Date of Award
Level of Access Assigned by Author
Master of Arts (MA)
Eric E. Peterson
Second Committee Member
Kristin M. Langellier
Third Committee Member
Blues Story is a documentary film that presents "the story of the Blues told through the eyes of the musicians that lived it." In this film, various blues artists perform narratives about the history, people, places, and politics behind blues music. Attending to the lived experience of these musicians constructs a space whereby traditional assumptions of homology between music and cultural identity are challenged. Phenomenological descriptions of the "blues stories" performed by the musicians reveal fourteen emergent themes of meaning. Phenomenological reduction and interpretation of the blues artists' narratives indicates that their lived experiences of blues emerge not only through a sociocultural identification, but also through an embodied, aesthetic, and personal experience of music and identity. These two structures of meaning exist as intersubjective and mutually constitutive elements essential to understanding how cultural identity emerges through the musicians' narratives about blues. In particular, the first structure addresses the experience of blues as a personal phenomenon; or how blues music and identity are embodied and performed by the musicians. The second structure of meaning addresses the experience of blues as a collective phenomenon; or how blues and identity are experienced socioculturally and politically. Contention with these structures aids our understanding of how cultural identity emerges from everyday performances, as well as how meanings tied to music and identity are necessarily co-constituted by both personal and sociocultural experiential contexts.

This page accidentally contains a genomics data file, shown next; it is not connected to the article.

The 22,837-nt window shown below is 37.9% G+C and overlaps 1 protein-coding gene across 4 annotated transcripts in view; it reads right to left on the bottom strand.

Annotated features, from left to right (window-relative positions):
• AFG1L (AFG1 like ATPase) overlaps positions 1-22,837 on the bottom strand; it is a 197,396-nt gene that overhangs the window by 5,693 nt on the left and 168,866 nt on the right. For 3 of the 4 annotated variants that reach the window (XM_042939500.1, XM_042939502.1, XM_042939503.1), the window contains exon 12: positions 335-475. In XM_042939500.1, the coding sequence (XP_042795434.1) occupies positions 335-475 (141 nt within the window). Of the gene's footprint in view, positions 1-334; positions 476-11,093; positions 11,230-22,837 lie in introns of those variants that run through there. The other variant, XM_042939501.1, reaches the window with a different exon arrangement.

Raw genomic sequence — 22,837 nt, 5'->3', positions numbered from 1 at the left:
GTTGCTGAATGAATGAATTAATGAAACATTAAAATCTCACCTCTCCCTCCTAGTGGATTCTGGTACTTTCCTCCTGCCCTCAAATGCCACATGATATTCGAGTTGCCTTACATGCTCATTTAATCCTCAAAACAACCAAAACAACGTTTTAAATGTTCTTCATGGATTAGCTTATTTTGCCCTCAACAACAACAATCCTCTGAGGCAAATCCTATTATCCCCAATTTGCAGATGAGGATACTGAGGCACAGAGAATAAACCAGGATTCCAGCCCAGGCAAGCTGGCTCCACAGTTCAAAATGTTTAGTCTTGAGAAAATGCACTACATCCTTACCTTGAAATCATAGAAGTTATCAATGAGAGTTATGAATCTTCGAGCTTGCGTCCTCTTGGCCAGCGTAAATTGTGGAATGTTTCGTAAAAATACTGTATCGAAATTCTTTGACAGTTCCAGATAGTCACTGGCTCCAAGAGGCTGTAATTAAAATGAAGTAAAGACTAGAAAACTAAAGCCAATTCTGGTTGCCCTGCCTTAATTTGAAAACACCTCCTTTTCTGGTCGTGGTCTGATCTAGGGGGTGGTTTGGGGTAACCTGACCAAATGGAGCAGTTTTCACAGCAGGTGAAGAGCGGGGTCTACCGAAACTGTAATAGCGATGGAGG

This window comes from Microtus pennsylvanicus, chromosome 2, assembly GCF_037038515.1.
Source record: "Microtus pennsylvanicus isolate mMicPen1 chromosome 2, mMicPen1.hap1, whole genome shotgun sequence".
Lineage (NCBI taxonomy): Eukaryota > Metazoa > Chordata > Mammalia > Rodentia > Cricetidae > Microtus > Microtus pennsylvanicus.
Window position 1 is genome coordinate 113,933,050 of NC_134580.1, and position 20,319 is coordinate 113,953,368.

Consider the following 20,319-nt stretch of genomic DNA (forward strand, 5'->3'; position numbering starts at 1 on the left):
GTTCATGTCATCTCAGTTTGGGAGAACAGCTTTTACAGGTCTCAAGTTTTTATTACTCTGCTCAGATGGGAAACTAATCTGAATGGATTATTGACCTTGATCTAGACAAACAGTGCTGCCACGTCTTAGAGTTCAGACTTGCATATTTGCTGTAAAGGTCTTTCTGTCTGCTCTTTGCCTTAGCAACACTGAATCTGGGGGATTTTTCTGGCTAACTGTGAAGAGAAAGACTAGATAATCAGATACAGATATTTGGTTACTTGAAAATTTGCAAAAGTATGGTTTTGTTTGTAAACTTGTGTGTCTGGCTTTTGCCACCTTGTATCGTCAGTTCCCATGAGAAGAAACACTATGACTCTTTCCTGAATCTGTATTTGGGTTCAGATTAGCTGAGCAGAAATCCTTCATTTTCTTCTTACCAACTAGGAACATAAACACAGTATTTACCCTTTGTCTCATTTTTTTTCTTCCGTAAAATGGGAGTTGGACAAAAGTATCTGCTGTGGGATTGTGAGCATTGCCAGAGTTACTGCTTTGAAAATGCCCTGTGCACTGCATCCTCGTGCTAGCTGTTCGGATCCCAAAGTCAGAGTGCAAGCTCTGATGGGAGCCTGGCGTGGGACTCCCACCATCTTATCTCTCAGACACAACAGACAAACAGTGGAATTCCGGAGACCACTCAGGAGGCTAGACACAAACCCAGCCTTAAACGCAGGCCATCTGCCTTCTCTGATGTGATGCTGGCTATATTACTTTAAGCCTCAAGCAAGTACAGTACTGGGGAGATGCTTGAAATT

Baquet, N. Eugene, "Blues Story: Narratives of Cultural Identity" (2006). Electronic Theses and Dissertations. 1040.